The History of the Pocket Compass

Before discovering the compass, navigators looked at the position of the celestial bodies (the sun and north star) to determine the direction of the sea.  In some places, the navigators would use sounding to supplement the navigation.  Every country had its means of navigation.  For instance, the Arabs relied on the foreseeable monsoons and the clear skies to navigate the Indian Ocean and the Persian Gulf.  Sometimes challenges would arise if the sea weather conditions were continually foggy or overcast and the sea was too deep to use soundings.

The Invention of Compass

In the beginning, the shapes and designs of the compasses were unsophisticated.  But later, scientists were able to illustrate and design beautiful antique compasses.  Many ancient compass designs included the compass rose.  Often, nautical charts and maps included the compass rose.  The compass rose helped to show the wind direction.  In 11th to 14th-century medieval navigation, one had to use the rose compass to navigate smoothly.  According to medieval cartography and ancient Greek meteorological studies, the compass roses were a work of art.  The compass roses featured religious symbols, symbols for different types of wind and were decorated in various colors.


The Chinese developed the first compass more than 2000 years ago.  The Chinese used Lodestone to craft the first compass.  The Lodestone is known for attracting ions.  In those days, Lodestone was a significant magnetised mineral that taught people the importance of magnets.  The scientists created the first compass in 20BC-20AD, China’s Han Dynasty.  ”South Pointing fish” was the name given to the first Chinese compass.  Although, according to historians, the Chinese used the “south-pointing fish” compass for traditional artistic rituals such as feng shui, fortune-telling, and geomancy.  Later, during the Chinese Song Dynasty, the “south-pointing fish” compass was introduced in the shipping sector.

The compass was introduced in Europe in 1157-1217 AD by Alexander Neckam, an English theologian.  According to many historians’ beliefs, the compass was introduced in the west by the Chinese as a gift as there are not enough records to support Neckham’s inventing the compass in Europe.  Nevertheless, the navigators started using the compasses extensively in the 13th century.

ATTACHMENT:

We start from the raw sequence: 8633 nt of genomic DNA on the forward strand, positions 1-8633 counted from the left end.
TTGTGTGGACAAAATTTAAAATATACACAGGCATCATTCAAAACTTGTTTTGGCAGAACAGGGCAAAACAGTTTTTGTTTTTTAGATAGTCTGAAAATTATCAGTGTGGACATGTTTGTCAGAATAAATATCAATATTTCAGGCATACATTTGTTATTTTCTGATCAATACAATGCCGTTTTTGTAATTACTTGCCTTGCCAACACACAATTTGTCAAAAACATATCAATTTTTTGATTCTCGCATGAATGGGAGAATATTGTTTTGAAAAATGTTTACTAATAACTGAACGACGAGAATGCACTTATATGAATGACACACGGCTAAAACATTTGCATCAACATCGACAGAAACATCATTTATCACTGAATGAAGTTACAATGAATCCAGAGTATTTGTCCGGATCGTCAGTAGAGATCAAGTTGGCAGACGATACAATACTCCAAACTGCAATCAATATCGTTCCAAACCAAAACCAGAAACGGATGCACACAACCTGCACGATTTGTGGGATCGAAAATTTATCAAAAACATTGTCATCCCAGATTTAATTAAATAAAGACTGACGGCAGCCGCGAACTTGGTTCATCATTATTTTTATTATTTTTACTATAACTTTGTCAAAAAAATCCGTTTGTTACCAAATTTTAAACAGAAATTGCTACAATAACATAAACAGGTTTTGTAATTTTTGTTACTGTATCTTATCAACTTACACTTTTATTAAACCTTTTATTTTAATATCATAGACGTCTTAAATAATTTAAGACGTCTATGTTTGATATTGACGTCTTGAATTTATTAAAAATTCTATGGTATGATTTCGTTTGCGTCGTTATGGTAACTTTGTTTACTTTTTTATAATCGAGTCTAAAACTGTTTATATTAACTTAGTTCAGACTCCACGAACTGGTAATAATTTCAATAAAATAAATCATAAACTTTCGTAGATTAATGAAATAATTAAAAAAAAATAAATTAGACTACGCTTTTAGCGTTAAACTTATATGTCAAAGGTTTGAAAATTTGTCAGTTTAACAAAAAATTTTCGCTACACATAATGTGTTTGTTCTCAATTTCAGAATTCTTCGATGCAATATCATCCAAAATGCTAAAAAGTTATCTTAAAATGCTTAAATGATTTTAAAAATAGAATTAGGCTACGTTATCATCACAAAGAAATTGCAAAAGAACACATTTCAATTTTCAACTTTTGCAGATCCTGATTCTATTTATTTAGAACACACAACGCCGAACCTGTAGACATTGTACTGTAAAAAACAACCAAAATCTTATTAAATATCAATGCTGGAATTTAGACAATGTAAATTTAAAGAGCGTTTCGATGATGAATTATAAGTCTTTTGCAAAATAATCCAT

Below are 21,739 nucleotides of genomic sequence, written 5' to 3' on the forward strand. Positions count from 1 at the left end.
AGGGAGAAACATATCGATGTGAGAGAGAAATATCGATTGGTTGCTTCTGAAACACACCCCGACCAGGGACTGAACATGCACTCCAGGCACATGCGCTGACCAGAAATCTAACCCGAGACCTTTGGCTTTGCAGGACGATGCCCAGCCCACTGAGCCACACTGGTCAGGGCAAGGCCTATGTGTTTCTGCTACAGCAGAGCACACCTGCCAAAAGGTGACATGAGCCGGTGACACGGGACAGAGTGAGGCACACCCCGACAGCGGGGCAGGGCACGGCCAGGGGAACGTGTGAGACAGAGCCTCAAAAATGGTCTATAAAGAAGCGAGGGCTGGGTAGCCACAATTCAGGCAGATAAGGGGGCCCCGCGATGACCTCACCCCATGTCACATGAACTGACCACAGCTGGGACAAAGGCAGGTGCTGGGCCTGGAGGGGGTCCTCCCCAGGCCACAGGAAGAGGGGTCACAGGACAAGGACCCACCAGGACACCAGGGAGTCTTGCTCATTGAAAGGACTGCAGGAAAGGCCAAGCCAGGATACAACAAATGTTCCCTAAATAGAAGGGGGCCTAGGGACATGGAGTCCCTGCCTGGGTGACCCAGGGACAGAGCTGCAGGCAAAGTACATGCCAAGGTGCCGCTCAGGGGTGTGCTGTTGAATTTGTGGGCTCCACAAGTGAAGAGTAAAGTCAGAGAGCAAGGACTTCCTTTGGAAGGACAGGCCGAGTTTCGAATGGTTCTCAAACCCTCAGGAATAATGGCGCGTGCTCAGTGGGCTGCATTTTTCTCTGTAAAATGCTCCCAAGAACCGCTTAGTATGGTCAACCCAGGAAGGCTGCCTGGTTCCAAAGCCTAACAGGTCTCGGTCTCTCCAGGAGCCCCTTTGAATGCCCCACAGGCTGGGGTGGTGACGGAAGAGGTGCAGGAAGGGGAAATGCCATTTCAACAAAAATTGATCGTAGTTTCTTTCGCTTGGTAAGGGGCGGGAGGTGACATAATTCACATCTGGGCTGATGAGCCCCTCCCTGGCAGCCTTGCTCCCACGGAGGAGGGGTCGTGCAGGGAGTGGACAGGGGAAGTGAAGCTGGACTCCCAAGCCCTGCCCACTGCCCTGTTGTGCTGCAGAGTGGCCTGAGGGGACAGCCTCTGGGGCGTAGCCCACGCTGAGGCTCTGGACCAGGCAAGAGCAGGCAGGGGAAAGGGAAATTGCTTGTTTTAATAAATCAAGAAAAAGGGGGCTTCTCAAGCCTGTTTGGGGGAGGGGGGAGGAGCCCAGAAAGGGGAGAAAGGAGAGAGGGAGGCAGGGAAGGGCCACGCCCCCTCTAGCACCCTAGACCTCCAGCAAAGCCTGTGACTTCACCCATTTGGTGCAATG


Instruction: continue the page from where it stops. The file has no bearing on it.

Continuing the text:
In 1232, sailors used the antique nautical compasses of the Ottoman empire to navigate the Persian Gulf successfully.  The design of the Ottoman compasses was similar to the Chinese models, which made the historian conclude that the Chinese exposed the compasses of the Ottomans via the Silk trade route.  Historians have also recorded the uses of ship compasses by Africans and Indians in the 11th to 14th centuries.

The development of the Antique Pocket Compass

As the navigators began to embrace compasses widely, more sophisticated compasses emerged.  The Dry form of compasses was the first invention.  Later in the 17th century, wet compasses were invented.  However, wet compasses were officially legalized in the 19th century.  Initially, the wet compasses were heavy so that navigators would attach them to the ships.

In the 18th century bearing compasses were introduced.  With bearing compasses, navigators would take bearings by aligning lubber lines with the compass.  The bearing compasses included compass roses.  This design shaped the designs of today’s compasses, north, east, south, and west.  A hand compass that featured a lens and viewing prism was introduced in 1885.  In 1902, the Bezard compass was granted an official patent.  The Bezard compass featured a mounted mirror.  The mirror allowed navigators to align the object with the compass while checking the bearing.


In the course of world war I and World War II, compasses were part of the military items.  During these military operations, people adapted to the wet compasses.  Even though the compasses were portable, they were a bit heavy.